Mamby MGMT

Day 2

My day started with STRFKR, playing in full astronaut gear and crowd surfing their way around the audience during a light hearted synth-pop set. I just saw the last bit of Lee Foss’s set at Mixmag tent as MK came on to lay down a very smooth deep house performance that felt great for the lakeside setting. I then popped over to catch a little bit of Australia’s Cut Copy performing a very upbeat electronic live band performance. I cut back to end my night first with Justin Martin playing mostly what you’d expect from the Dirtybird veteran, including his hit “Don’t Go,” although I enjoyed the drum and bass interlude he dropped just before his close the most. The evening concluded with Green Velvet playing a rager of a tech house set to his hometown audience, arguably the craziest moment of the entire weekend.

Mamby Mixmag tent


Music – 3.8 out of 5

For what it was, the music was excellent. Perhaps we are spoiled here in Chicago though, because relative to other festivals of both React and others in the city it was definitely lacking on some bigger names and unfamiliar depth across the stages. In particular I felt the Beach Stage headliners were a little weak, but I still enjoyed most of what I heard throughout the weekend.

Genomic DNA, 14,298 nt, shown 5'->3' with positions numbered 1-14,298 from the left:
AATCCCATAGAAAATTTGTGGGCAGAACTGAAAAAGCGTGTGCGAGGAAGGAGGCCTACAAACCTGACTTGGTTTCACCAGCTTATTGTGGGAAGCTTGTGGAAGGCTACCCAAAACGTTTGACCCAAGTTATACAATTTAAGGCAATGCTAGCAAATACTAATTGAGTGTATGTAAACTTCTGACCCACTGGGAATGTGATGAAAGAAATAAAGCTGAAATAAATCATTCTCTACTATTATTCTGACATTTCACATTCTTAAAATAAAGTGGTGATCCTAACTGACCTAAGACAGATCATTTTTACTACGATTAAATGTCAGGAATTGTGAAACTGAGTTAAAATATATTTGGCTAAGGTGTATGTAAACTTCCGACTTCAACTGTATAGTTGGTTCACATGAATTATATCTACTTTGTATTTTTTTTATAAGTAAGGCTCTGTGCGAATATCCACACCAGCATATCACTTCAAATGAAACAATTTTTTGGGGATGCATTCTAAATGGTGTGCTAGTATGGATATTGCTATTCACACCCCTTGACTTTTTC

Experience – 4.6 out of 5

It’s hard to mess up a beach festival in Chicago in terms of experience, and Mamby once again did not disappoint. Aside from a long walk to the bathrooms, the vibes were good and the setting was great, making it absolutely impossible to not have a great time.

Mamby justin martin

Value – 4.5 out of 5

With VIP tickets available for just $160 the week of, this is one of the most affordable festivals in the Chicago market. I did feel as though drinks were a bit pricey with Corona cans costing $8 each, but I credit Monaco with picking up the slack and marketing their $10 ready-to-drink mixed cocktail heavily, which was a great deal as it equated to a full two drinks per can.

Overall – 4.3 out of 5

Mamby is missing only a few upgrades in headliners from being a true “can’t miss” festival in the Chicago market. It’s a great location with a great atmosphere, and it comes in at a price tag that’s very affordable for anyone looking for a great festival weekend.